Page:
Gore’s new role as Trump’s choice for deputy assistant attorney general of the Civil Rights Division of the Justice Department is notable because he will lead the division that oversees civil rights laws, including voter suppression issues. Trump and his nominee to lead the Justice Department, Sen. Jeff Sessions of Alabama, are strong supporters of voting restrictions such as voter identification.
The appointment of Gore represents a dramatic break from the the civil rights legacy of the outgoing Obama Justice Department, which has filed suits against voter restrictions in Wisconsin, Texas, North Carolina, and other states. Under Obama, the civil rights division was restructured to take on more cases, with former Attorney General Eric Holder describing the team as the agency’s “crown jewel.”
In stark contrast, Gore has worked to defend Republican redistricting laws in Virginia, South Carolina, New York, and Florida — including maps that opponents say were drawn to maximize Republican seats in Congress and frequently employed a strategy of packing African-American voters into a single district to dilute their voting power in neighboring districts.
In Florida and Virginia, Gore also intervened on behalf of Republicans to defend new voter ID laws, rules civil rights group have assailed for reducing participation rates among African-Americans.
In Virginia, for example, Gore was one of the main attorneys working to defend a 2011 Republican map that moved black voters from four different districts into Virginia’s third congressional district, a majority African-American district held by a Democrat that encompasses the areas around Richmond, Hampton Roads, and Newport News. The strategy appeared designed to weaken Democratic chances in the four neighboring districts, all held by Republicans, by lowering the number of African-Americans, who tend to vote for Democratic candidates.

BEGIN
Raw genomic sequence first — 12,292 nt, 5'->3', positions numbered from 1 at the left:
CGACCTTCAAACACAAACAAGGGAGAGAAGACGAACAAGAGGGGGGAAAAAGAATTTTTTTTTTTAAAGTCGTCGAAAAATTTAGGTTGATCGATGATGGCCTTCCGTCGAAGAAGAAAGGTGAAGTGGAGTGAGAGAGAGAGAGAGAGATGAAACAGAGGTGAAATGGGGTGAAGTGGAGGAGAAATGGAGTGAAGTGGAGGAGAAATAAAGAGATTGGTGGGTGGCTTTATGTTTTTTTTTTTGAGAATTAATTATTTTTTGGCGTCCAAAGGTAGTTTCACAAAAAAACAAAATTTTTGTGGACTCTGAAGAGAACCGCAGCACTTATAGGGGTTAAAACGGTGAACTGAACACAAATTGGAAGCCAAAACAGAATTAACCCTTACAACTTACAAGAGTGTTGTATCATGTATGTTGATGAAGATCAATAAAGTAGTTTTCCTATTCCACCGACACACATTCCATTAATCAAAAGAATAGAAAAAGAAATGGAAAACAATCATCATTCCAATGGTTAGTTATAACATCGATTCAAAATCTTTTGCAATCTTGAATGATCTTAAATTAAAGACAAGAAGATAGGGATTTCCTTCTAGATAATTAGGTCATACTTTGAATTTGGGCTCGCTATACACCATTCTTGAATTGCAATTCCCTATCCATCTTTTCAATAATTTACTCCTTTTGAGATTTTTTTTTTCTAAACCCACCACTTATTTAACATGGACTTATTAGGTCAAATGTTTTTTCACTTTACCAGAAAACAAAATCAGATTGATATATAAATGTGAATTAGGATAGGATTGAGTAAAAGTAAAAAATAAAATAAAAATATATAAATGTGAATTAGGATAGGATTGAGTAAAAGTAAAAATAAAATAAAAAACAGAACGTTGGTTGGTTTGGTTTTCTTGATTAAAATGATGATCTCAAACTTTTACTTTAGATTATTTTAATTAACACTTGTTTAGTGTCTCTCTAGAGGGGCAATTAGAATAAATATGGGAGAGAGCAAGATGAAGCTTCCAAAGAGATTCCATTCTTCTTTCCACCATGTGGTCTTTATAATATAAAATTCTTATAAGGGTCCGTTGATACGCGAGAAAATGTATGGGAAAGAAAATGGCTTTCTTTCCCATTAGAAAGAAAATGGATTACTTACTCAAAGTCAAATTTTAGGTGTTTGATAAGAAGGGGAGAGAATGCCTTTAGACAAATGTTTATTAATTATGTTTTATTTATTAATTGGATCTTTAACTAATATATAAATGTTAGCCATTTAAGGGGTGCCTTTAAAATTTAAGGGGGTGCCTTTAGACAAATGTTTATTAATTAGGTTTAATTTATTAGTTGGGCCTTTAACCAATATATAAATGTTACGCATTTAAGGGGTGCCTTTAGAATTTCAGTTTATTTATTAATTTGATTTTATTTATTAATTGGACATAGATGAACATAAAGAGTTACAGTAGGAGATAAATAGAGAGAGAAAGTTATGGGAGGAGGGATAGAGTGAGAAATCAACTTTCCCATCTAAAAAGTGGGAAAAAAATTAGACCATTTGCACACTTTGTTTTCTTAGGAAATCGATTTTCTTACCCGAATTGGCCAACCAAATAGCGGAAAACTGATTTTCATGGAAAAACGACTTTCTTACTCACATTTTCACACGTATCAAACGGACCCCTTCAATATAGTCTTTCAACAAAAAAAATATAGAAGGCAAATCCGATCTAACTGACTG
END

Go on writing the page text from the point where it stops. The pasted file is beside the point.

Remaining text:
A brief filed by the local NAACP argued that the map’s “high concentration of African-American voters” represented a “racial gerrymander” that violated voters’ due process rights. The GOP legislature argued that politics, not race, was the motivating factor in drawing the boundaries.
Federal courts overturned the GOP map, creating new borders that added African American voters to the fourth congressional district, which was previously represented by a white Republican. In 2016 the district for the first time elected an African-American Democrat.
In 2015, a resident of Virginia challenged the state’s newly passed law requiring a photo identification to vote, arguing that because minority groups were less likely to have a photo ID, the law “disproportionately suppresses the vote of African-Americans and Latinos in Virginia.”
A legal team from the law firm Jones Day, including Gore, filed an amicus brief in support of the voter ID law. The brief claimed that although the voter ID law might lead to a “relative shortfall in minority participation,” the true difference was attributable to “different levels of electoral interest or underlying socio-economic disparities,” and therefore the state’s actions were legal.
In December 2016, a federal appeals court upheld the photo ID law, ruling that “here was no evidence to suggest racially discriminatory intent in the law’s enactment.”
As Buzzfeed reported, just hours after Jones Day announced that Gore would be leaving for the administration position, the Justice Department moved to delay a hearing sought by the Obama administration to challenge the Texas voter ID law, one of the strictest in the country. The Justice Department noted that it sought a delay “because of the federal government’s change in administration, which took place on January 20, 2017.”
On Monday, during his evening meeting with congressional leaders, President Trump reiterated the false claim that millions of undocumented people voted in the last election, costing him the popular vote.
The post Lawyer Who Defended Racial Gerrymandering Picked for A Top Civil Rights Job appeared first on The Intercept.
from The Intercept bit.ly/2koIPuE